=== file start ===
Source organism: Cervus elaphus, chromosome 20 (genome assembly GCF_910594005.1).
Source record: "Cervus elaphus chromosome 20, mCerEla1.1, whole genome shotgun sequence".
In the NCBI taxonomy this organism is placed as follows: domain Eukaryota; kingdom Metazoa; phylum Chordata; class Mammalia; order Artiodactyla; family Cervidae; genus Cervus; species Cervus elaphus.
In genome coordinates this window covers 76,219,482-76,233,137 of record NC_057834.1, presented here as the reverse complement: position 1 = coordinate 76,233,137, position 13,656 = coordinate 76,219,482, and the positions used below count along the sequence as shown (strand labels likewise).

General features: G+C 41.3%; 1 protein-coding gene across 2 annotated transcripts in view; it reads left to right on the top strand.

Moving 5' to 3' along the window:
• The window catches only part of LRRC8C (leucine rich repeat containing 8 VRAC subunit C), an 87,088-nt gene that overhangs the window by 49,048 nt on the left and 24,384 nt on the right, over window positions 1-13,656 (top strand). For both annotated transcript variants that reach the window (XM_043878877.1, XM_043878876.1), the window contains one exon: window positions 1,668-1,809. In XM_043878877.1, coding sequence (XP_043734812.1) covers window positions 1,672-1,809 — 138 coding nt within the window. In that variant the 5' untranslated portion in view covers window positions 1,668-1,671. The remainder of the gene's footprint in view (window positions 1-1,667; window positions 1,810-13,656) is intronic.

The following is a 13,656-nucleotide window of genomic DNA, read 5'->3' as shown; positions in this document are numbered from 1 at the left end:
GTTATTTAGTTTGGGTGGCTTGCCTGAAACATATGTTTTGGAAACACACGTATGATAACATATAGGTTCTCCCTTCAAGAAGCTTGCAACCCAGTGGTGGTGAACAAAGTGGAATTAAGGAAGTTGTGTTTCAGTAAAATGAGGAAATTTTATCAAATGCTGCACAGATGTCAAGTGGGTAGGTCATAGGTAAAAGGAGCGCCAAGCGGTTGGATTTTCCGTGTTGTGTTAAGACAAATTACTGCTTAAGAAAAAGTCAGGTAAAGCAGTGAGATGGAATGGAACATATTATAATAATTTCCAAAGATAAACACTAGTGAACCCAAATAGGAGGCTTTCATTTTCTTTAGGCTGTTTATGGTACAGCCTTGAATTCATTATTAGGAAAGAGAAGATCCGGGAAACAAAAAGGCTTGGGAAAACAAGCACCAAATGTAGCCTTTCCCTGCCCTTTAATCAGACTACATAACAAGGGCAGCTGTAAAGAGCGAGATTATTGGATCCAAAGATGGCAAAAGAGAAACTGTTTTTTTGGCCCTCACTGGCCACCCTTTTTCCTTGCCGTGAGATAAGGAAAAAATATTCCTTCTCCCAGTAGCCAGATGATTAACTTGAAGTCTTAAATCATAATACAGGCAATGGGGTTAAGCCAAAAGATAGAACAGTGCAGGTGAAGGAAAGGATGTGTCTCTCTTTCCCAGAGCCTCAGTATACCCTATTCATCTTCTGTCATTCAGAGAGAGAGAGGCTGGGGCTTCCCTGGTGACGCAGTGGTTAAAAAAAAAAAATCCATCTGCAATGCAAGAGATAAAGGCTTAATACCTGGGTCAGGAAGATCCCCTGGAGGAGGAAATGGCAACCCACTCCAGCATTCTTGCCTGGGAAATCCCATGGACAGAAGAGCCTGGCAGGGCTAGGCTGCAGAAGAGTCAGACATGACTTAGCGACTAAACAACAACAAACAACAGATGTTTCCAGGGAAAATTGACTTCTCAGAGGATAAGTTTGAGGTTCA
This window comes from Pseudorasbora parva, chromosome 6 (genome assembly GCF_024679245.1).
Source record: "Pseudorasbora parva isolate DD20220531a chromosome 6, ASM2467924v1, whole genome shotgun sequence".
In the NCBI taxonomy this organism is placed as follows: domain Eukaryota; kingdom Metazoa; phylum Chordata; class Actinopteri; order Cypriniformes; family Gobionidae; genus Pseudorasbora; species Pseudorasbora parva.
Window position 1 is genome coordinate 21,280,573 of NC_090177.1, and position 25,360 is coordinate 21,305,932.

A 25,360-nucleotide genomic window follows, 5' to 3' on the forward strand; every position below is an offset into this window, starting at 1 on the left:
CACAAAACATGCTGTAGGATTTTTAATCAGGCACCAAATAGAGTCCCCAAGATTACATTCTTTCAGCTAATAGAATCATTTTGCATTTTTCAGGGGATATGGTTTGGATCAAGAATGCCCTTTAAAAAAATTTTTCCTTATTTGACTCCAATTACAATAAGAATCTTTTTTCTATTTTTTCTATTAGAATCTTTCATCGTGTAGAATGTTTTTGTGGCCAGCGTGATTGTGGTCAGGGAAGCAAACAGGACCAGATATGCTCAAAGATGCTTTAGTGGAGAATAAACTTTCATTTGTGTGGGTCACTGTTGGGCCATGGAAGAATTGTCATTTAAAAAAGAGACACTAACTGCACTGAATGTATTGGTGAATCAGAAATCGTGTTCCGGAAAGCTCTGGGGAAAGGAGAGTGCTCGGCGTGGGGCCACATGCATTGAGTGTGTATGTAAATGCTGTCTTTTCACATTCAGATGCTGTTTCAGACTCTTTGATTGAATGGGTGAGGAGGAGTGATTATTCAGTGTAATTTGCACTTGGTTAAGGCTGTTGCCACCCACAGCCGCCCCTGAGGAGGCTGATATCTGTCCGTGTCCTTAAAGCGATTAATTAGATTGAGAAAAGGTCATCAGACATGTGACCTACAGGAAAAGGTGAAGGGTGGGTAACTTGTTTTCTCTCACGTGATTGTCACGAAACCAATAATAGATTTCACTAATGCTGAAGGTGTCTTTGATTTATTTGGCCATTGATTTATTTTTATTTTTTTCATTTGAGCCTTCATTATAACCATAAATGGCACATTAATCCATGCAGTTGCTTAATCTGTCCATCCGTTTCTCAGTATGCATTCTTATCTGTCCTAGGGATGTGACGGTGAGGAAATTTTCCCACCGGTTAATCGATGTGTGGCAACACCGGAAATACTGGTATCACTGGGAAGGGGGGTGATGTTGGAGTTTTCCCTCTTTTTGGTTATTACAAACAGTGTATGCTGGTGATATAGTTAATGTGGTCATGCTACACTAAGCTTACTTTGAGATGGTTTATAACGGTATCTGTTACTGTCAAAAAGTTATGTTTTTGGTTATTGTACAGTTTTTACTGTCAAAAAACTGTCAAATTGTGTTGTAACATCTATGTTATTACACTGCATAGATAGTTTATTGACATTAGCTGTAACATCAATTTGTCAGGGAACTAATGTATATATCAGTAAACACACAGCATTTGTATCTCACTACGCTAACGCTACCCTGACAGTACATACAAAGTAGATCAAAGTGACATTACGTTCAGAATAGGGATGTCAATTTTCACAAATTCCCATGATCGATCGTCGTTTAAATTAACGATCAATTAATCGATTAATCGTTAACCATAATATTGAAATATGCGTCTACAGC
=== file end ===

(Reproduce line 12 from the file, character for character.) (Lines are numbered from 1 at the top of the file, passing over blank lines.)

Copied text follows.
In the NCBI taxonomy this organism is placed as follows: domain Eukaryota; kingdom Metazoa; phylum Chordata; class Actinopteri; order Cypriniformes; family Gobionidae; genus Pseudorasbora; species Pseudorasbora parva.